Comparable with these cases is that of Cuckoo-spit, due to the juices sucked out by Aphrop/ttkora~ on herbaceous plants of all kinds.
Of the many characteristic birds may be mentioned Pycnonotidae or bulbuls, of which the Phyllornithinae are peculiar, Campephagidae or cuckoo-shrikes, Dicruridae or drongos, Nectariniidae or sunbirds; pheasants, together with Pavo and Gallus.
A variety of the cuckoo called hototogisu (Cuculus poliocephalus) in imitation of the sound of its voice, is heard as an accompaniment of the uguisu, and there are also three other species, the kakkodori (Cuculus canorus), the Isutsu-dori (C. himalayanus), and the masuhakari, orju-ichi (C. hyperythrus).
Arum maculatum, Cuckoo-pint.
(cuckoo-pint, lords and ladies, or wake robin), gives a meagre idea of its development.
The small flowers are densely crowded on thick fleshy spikes, which are associated with, and often more or less enveloped by, a large leaf (bract), the so-called spathe, which, as in cuckoo-pint, where it is green in colour, Richardia, where it is white, creamy or yellow, Anthurium, where it is a brilliant scarlet, is often the most striking feature of the plant.
The fruit is a berry - the scarlet berries of the cuckoo-pint are familiar objects in the hedges in late summer.
The inquiline habit (" cuckoo-parasitism "), when one species makes use of the labour of another by invading the nest and laying her eggs there, is of frequent occurrence among Hymenoptera; and in some cases the larva of the intruder is not content with taking the store of food provided, but attacks and devours the larva of the host.
The eggs are laid in the nests of various bees and wasps, the chrysid larva living as a " cuckoo " parasite.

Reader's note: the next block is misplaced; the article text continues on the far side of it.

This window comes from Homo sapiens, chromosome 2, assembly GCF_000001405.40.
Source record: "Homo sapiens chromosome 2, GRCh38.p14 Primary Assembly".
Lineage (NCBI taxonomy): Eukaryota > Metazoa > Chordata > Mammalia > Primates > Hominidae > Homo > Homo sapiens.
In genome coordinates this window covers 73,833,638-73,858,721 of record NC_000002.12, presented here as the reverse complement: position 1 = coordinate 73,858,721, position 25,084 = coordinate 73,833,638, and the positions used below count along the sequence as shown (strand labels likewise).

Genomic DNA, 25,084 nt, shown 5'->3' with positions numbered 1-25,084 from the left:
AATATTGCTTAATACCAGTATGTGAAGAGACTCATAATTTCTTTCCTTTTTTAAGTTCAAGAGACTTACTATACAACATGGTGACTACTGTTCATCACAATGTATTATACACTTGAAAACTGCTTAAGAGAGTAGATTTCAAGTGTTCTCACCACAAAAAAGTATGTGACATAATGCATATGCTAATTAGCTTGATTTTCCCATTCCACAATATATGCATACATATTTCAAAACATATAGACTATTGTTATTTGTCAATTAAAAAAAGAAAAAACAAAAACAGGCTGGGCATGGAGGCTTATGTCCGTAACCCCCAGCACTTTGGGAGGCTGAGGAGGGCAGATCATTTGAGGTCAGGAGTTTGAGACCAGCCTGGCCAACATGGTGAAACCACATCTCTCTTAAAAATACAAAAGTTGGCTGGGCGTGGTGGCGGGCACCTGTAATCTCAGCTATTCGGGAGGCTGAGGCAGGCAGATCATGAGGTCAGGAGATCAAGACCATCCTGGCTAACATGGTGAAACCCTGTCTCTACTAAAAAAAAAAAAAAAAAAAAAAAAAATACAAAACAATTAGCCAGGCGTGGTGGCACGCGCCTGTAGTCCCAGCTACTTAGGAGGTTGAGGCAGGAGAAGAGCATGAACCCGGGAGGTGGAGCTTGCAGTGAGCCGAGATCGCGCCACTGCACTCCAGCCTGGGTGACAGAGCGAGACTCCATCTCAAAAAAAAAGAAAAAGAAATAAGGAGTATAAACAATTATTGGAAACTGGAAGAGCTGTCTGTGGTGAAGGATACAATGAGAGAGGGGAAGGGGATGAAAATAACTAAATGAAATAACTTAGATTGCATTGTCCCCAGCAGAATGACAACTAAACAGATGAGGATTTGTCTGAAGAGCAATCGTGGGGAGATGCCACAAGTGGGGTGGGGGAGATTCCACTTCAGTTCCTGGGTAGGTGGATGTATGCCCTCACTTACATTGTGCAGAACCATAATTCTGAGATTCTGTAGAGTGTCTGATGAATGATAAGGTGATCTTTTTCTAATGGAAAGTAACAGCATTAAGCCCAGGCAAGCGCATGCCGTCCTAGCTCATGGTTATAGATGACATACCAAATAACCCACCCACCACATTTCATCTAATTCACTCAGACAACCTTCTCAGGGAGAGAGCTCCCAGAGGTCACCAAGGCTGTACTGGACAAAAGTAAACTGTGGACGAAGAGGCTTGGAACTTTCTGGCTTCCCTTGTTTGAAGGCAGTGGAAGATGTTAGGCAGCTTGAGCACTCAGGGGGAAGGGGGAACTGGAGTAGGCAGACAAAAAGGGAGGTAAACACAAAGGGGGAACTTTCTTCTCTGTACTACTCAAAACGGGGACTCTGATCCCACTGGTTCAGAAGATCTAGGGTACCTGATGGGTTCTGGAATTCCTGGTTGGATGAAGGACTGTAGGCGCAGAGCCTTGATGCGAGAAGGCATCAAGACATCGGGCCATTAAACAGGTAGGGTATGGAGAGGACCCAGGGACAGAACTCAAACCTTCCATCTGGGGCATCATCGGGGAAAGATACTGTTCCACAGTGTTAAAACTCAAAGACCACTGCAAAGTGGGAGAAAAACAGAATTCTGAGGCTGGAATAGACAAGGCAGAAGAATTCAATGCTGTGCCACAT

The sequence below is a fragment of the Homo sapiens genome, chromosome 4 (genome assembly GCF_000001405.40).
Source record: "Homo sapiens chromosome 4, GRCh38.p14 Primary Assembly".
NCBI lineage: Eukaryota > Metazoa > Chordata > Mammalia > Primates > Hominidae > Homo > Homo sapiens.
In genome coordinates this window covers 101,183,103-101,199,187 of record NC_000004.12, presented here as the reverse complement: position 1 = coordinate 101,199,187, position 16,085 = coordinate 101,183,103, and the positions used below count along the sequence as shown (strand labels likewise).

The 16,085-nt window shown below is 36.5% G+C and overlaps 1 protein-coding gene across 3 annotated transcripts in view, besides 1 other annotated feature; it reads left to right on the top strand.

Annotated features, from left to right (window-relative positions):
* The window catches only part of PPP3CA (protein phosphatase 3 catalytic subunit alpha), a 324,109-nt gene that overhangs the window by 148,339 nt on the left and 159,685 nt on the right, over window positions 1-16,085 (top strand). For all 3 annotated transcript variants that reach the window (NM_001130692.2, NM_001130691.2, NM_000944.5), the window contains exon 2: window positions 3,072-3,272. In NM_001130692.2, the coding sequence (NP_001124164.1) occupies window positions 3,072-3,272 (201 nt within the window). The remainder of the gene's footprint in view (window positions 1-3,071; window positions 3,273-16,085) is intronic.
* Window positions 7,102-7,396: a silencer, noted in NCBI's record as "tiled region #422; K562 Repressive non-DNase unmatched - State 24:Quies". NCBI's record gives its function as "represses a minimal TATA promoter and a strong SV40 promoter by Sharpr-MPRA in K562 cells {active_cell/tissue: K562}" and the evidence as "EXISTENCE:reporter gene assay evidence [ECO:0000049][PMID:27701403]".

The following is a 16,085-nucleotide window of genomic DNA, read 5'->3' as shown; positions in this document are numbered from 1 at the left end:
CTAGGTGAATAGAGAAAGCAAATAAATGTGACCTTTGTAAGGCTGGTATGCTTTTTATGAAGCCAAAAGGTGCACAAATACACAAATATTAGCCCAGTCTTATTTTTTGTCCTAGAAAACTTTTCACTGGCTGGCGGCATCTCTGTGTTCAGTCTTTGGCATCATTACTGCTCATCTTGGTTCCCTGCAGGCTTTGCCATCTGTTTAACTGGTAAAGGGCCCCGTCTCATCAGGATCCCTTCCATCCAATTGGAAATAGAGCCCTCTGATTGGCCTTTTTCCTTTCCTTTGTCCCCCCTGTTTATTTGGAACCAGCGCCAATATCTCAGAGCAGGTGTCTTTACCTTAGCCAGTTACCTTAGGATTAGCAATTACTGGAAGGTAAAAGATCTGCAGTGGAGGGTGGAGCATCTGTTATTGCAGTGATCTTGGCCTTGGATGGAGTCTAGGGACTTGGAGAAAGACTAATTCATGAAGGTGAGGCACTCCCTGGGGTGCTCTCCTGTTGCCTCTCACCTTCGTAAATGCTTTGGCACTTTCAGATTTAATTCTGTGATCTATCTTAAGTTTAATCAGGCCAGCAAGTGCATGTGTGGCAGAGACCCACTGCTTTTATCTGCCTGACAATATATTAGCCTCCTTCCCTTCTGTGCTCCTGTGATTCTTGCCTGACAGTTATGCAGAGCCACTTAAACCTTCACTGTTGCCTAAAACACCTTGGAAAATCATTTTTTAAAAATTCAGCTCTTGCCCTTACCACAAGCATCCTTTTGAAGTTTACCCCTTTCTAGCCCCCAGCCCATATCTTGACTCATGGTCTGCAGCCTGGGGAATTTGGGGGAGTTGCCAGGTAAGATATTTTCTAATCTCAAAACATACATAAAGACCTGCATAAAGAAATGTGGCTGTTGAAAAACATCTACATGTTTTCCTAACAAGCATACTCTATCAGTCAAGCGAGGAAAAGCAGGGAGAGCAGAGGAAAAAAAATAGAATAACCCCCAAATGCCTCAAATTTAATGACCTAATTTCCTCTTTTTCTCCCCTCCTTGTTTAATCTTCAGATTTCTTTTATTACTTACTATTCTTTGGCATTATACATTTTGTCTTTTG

The young of many of these insects are green and soft-skinned, protecting themselves by the well-known frothy secretion that is called " cuckoo-spit."
The Texas screech-owl, the Texas woodpecker, and the road runner, or ground cuckoo, are found mostly in southern and south-western Texas.
CUCKOO-SPIT, a frothy secretion found upon plants, and produced by the immature nymphal stage of various plant-lice of the familiar Cercopidae and Jassidae, belonging to the homopterous division of the Hemiptera, which in the adult condition are sometimes called frog-hoppers.
From a few of these bundles may be extracted not only numbers of raptorial birds, large and small, including owls, but also the hawk-like cuckoo, the shrike, and even the swallow.
The common cuckoo and some other species inhabiting Africa and Asia closely resemble sparrow-hawks.
Some cuckoos are singular for their habit of using the nests of smaller birds to lay their eggs in, so that the young may be reared by foster-parents; and it has been suggested that the object of the likeness exhibited to the hawk is to enable the cock cuckoo either to frighten the small birds away from their nests or to lure them in pursuit of him, while the hen bird quietly and without molestation disposes of her egg.
The fact that both sexes of the cuckoo resemble the hawk does not necessarily prove this suggested explanation to be false; but if it be true that the smaller passerine birds are duped by the similarity to the bird of prey, it may be that the cuckoos themselves escape molestation from larger hawks on account of their resemblance to the sparrowhawk.